With help from media giants such as Radio 1, this year’s festival is sure to be as big a success as the 2007 event. Underage takes place on August 8th in Victoria Park, London.

The homecoming gig is the figure of mythology for both band and fan, frequently the point where the link between musician and punter is clear, tangible and explicit.

Often the scene of celebration, the homecoming can also reveal the group’s idiosyncrasies, with some choosing to side step entirely the “pack out a bloody huge arena” route for something more personal. Whatever the intent or reaction associated with homecoming gigs, they remain one of the most fascinating parts of a band’s tour. Clashmusic.com charts ten of the most memorable.

1. Oasis – Maine Road, 1996

Noel Gallagher swaps centre circle for centre stage

Perhaps the king of all the homecoming gigs, as Noel Gallagher swaps centre circle for centre stage at the home of his sporting idols Manchester City. These gigs, spread over two nights, captured the band as they reached the stratosphere. The eighteen months since their debut single had seen the band arrested and reach the top of the charts – Knebworth, “Be Here Now” and cocaine chaos were still in the future. This was perhaps the band’s true highpoint, with Noel’s union jack guitar proving to be one of Britpop’s most iconic images.

2. The Verve – Haigh Hall And Country Park, Wigan – 1999

What began in ridicule ended in triumph. After years of promises and uncompromising lives shows, The Verve finally became everything Richard Ashcroft had boasted of: they truly were the biggest and best band on the planet. A shame then, that the internal divisions that had wracked the group for a decade finally overtook them shortly later. This was their finest moment, and their last gig with guitarist and co-writer Nick McCabe. Without him, the band would collapse within a year.

3. Pulp – Sheffield Arena – 1996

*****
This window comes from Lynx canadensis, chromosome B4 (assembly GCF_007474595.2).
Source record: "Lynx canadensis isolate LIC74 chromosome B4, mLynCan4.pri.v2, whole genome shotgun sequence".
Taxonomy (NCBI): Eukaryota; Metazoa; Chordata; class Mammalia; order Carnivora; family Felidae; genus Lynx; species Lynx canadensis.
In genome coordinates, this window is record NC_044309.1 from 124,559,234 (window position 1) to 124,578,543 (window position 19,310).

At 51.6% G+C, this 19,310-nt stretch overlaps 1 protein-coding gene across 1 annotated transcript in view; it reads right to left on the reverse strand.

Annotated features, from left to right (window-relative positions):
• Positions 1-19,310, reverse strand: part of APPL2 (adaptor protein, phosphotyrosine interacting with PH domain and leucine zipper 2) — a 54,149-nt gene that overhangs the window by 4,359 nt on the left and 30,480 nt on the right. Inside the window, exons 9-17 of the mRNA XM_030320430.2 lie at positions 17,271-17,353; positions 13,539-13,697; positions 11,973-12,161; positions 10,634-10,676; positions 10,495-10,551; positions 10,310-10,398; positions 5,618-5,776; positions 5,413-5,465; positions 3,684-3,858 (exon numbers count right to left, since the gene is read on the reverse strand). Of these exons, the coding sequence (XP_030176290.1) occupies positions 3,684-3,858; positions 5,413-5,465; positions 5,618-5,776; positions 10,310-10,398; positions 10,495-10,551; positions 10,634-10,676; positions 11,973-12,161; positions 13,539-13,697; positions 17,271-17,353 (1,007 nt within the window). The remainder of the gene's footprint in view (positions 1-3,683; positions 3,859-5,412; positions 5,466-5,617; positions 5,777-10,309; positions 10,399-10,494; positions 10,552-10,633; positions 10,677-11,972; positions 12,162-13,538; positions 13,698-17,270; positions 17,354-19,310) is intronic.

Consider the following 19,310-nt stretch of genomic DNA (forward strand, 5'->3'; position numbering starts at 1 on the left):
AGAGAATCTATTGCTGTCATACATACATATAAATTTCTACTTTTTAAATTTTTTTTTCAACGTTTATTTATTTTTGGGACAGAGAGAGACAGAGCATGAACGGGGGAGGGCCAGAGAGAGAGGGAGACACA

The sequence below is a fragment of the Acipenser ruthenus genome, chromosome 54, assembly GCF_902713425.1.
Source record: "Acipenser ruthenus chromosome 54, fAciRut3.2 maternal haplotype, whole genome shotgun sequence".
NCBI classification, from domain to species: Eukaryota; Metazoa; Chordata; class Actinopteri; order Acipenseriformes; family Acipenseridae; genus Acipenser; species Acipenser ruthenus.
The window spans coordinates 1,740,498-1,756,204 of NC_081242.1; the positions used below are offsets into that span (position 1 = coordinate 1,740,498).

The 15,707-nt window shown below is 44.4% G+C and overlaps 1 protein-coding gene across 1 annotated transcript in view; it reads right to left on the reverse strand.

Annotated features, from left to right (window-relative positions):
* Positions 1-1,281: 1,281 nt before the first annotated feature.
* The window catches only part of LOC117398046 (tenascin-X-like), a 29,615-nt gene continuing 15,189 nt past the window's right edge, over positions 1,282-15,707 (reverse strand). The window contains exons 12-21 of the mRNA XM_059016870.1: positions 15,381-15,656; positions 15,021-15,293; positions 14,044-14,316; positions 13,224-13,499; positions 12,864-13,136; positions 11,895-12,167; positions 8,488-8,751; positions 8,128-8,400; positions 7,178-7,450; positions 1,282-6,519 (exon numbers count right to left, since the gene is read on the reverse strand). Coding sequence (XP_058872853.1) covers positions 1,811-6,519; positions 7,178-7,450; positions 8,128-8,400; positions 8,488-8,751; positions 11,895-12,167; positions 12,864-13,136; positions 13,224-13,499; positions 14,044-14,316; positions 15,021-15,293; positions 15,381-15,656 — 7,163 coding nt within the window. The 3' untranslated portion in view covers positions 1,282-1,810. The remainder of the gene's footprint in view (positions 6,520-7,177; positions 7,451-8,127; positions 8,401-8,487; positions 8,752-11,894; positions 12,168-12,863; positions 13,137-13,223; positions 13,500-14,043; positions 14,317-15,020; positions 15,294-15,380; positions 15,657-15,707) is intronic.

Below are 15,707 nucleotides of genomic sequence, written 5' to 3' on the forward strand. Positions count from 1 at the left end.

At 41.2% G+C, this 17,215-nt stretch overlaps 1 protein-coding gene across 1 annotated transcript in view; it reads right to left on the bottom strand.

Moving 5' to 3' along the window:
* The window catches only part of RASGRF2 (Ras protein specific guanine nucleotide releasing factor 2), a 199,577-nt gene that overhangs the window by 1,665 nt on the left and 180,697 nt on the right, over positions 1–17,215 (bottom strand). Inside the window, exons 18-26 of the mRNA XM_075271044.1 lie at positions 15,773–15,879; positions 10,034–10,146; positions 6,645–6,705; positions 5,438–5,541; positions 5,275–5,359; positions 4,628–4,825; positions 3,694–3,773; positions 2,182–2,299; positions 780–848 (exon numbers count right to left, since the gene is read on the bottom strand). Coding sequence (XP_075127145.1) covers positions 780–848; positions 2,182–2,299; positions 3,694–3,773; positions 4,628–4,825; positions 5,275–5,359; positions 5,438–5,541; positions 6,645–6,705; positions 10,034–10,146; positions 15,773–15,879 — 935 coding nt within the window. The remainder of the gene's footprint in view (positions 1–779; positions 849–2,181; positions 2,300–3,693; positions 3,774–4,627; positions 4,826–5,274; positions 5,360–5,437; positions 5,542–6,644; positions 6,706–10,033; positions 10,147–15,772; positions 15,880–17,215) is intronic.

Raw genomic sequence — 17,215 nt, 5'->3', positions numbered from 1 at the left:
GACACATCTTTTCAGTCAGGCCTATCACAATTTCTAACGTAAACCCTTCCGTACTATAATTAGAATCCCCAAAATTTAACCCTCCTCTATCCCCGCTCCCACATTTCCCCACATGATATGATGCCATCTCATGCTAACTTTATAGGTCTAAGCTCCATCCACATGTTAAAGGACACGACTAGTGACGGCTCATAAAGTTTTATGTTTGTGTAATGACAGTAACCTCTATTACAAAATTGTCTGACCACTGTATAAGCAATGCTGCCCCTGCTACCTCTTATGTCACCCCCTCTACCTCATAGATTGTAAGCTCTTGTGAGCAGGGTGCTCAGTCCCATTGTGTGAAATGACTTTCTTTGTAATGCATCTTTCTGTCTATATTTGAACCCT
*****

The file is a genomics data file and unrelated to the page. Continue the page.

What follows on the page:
The Britpop era is riddled with heroic homecomings, but none is more mythical than the elevation of indie finger waggler Jarvis Cocker to popstar status. This gig was meant to be a celebration, but was pushed into the incendiary after the singer’s antics at the Brit Awards, just a few weeks before. With The Mirror selling “Justice For Jarvis” t-shirts outside, and a packed crowd inside, it seemed Cocker had all the fame and adoration he dreamed of during his long years in the wilderness. However, it wasn’t all to his taste, as the bitter comedown record “This Is Hardcore” proved.

4. Franz Ferdinand – Pavement Outside “Mono”, Glasgow – 2007

Never ones to play the game by the rules, Franz Ferdinand proved that the words “small scale” and “homecoming” can be used in the same sentence when they performed on a pavement in front of the hip Glasgow record shop Mono. Part of a mini-festival organised by the record shop itself, the band evoked memories of their early days in the club meets art gallery bohemia of the Chateau. By tapping into the DIY spirit that spawned them, the band reminded fans that despite their place at the top of the pop charts they were still record geeks at heart.

5. Manic Street Preachers – Millenium Stadium, Cardiff – 1999

At the turn of the Millenium many people’s thoughts turned to the future. What would the future hold? How would we react to it? In the case of the Manics, the future would see them struggle to find any meaning in a post-Strokes musical landscape. This gig would be the turning point: the band finally given the attention they craved, yet unable to do anything with it. The controversy that had surrounded the band for a decade finally dissipated, this gig prompted angry letters from fans to the music press as the Manics struggled to regain the fire that had fuelled their greatest work.

6. Dexter Gordon – Village Vanguard, New York – 1976

…a real life motion picture